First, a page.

The user interface 50 of the browser 80 may be enhanced by adding objects to give the user more tools with which to view the documents. The user interface 50, shown in FIG. 9A, includes a next section button 92, a previous section button 94, a go forward button 72, a go backward button 74 and string search tools 78, 86, 88, 89. These objects may be programmed into the browser 80 along with the software components that provide the indicated functions.
When the next section button 92 is selected with the combined action of the screen pointer 62 and the selecting device 102, a user views the next section in the document. For example, the next section after the Overview section 16 in FIG. 9A is the Sales section (See FIG. 2). Selecting the next section button 92 in FIG. 9A causes the browser 80 to display the Sales section. The previous section button 94 operates in the same manner as the next section button 92 except that the previous section is shown.
The go forward button 72 and go backward button 74 may be used to scroll text in the display window 60.
The user interface 50 as shown in FIG. 9A may also include string search tools 78, 86, 88. The string search entry box 78 may be used to input a text string that the user wishes to locate in the document. The next found and previous found buttons 86, 88 may be used to display the locations in the document in which the string was found. The clear search button 89 clears the text in the search entry box 78.
The feedback entry function gives the user the ability to provide feedback on a document for those who may browse the document at a later time. As shown in FIG. 9B, by selecting a feedback file in a menu, or by selecting a tools button 90, a text box 260 opens up to allow the user to enter a note. The text box 260 may be a compilation of messages to which users append notes, or the contents of the text box 260 may be saved into a separate repository of data periodically. In a preferred embodiment, the compilation of messages may be saved to a SGML-based file for support as a document that may be viewed by implementation of the browser 80. In addition, the textbox 260 may be replaced by a view of the messages in the display window 60.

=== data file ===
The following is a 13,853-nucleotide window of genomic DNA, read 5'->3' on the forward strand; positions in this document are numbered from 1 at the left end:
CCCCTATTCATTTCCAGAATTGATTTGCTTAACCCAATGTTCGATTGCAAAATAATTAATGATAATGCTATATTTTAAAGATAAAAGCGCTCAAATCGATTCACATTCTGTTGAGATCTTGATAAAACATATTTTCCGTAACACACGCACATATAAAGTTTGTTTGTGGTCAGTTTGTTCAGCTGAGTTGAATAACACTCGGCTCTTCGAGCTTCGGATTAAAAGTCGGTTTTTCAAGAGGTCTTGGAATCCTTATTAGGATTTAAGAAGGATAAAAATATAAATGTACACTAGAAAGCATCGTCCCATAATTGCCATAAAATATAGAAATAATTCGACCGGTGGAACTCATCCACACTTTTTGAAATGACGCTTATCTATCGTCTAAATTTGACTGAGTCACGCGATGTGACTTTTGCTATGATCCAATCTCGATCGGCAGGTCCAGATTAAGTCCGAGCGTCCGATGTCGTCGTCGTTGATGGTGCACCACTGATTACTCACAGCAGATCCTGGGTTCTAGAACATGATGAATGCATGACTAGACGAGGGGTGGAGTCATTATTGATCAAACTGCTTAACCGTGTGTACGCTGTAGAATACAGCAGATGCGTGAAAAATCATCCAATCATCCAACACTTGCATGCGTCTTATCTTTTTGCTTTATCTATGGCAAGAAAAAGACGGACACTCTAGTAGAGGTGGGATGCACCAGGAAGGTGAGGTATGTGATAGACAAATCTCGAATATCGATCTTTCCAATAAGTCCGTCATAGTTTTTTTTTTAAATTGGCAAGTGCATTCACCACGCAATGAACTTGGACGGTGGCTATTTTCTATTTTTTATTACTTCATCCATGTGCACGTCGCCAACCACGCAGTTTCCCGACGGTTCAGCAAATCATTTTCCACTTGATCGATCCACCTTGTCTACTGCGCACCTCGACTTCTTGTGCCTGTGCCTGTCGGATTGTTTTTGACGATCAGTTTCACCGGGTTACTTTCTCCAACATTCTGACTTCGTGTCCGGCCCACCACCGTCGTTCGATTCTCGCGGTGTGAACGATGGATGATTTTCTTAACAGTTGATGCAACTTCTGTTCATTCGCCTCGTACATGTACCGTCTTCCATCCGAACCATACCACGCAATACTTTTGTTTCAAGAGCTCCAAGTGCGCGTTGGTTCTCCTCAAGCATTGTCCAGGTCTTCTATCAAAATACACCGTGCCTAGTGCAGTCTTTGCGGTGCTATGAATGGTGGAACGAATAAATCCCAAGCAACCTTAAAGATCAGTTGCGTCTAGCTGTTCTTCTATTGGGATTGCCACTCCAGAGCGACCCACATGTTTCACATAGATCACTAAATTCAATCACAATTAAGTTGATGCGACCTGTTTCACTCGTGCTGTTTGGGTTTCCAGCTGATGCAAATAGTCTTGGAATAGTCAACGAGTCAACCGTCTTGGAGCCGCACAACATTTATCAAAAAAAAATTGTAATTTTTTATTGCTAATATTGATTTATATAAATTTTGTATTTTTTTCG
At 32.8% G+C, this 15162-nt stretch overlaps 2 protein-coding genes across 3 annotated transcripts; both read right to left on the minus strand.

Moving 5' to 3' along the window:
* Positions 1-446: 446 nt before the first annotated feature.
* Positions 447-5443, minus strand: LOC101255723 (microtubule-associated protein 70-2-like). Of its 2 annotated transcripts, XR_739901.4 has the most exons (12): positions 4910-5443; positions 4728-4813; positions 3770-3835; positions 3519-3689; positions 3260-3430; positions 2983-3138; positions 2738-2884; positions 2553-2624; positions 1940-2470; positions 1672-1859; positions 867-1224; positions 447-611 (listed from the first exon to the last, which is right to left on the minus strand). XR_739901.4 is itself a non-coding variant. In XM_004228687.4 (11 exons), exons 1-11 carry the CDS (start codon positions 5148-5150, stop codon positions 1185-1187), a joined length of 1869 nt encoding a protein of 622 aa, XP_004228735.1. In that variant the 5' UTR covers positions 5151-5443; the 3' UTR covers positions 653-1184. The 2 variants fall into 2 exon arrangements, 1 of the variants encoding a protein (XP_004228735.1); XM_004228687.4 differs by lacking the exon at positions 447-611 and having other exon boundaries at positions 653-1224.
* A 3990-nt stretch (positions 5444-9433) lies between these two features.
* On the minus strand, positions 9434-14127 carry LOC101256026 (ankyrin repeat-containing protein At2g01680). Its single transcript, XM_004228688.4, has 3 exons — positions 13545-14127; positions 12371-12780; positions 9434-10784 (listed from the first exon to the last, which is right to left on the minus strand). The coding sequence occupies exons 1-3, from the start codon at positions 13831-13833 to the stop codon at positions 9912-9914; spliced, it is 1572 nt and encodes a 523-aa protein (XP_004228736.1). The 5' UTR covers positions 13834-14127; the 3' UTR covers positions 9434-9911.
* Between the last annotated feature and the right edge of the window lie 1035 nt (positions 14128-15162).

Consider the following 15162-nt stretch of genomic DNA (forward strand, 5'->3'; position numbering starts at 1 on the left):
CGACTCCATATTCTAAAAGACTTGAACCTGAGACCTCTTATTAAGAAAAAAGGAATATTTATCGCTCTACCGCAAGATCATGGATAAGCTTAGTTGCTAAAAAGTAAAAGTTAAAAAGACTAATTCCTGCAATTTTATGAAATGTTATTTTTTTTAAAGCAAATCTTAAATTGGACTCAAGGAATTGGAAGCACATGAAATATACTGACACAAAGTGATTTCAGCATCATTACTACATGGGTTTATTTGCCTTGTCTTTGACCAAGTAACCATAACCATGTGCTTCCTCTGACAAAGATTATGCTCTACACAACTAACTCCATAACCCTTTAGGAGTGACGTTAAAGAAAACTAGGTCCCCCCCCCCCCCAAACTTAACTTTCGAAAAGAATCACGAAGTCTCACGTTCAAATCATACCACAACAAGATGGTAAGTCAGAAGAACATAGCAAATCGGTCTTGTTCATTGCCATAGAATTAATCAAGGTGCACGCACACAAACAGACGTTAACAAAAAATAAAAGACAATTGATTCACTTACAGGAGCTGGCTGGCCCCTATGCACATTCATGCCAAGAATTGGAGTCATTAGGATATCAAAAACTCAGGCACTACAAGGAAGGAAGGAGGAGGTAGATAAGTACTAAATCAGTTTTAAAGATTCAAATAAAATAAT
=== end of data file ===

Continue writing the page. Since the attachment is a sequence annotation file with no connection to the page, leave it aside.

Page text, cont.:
It is to be understood that the appearance of the user interface 50 shown in FIGS. 9A & 9B is one example of the user interface in the present invention. The appearance and the choice of graphic objects may be varied to suit the needs of the intended users.
Referring to FIG. 10, one example of how the user interface 50 may be altered replaces the buttons 56, 58 with other objects. The buttons are merely display regions of the user interface configured to perform a function when selected with the screen pointer 62 and the selecting device 102. In the presently preferred embodiment of FIG. 9A, the selectors are represented by button icons. As shown in FIG. 10, these icons may be replaced with words or phrases 268 that are descriptive of the section that they are configured to display.
Another variation, shown in FIG. 11, uses a distributed user interface in which the buttons 288 are located in their own window that is detached from the display window 60. FIG. 11 illustrates the separate windows 50, 288 as they might appear on a monitor screen 274.
In another variation shown in FIG. 12, keys on the keyboard 110 may be configured as functional equivalents of the screen pointer 62 to select document section selectors 56, 58. FIG. 12 illustrates a monitor screen 274 connected to a keyboard 110 via connection 275. In one approach to using the keyboard, the selectors 56, 58 may be mapped to function keys 270 on the keyboard 110. In another approach which may be combined with the first approach, the browser 80 may first highlight a selector in response to certain keys such as a TAB key 266, or an arrow key 264, and then select the highlighted selector 280 in response to another key such as the ENTER key 272.
The user interface so may also be implemented in an environment that lacks a GUI, such as a character-based system interface. In an example of such an implementation shown in FIG. 13, the selectors 56, 58 are words or phrases that have features such as a character-based border identifying them as selectors. The user then selects a selector using the keys on the keyboard as described above.
In another example of a character-based user interface 50, the selectors 56, 58 are not used at all and the entire screen is the display window. Function keys 270 on the keyboard 110 are implemented in place of the selectors. The function keys 270 may be mapped according to the labels indicated at 290.
It is to be understood that this specification is provided by way of illustration and that it is only the claims and their equivalents that define the invention.
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|U.S. Classification||715/236, 707/E17.118|
|International Classification||G06Q30/02, G06Q30/06, G06F3/00, G06F17/00, G06F17/22, G09G5/00, G06F17/30, G06F17/21, G06F3/023, G06F3/048|
|Cooperative Classification||G06F17/212, G06F17/2247, G06F3/0489, G06Q30/0277, G06Q30/0623, G06Q30/0641, G06F17/30896, G06Q30/0601, G06F17/30905|
|European Classification||G06F17/21F2, G06F17/22M, G06F3/0489, G06F17/30W9V, G06Q30/0623, G06Q30/0601, G06Q30/0277, G06Q30/0641, G06F17/30W7S|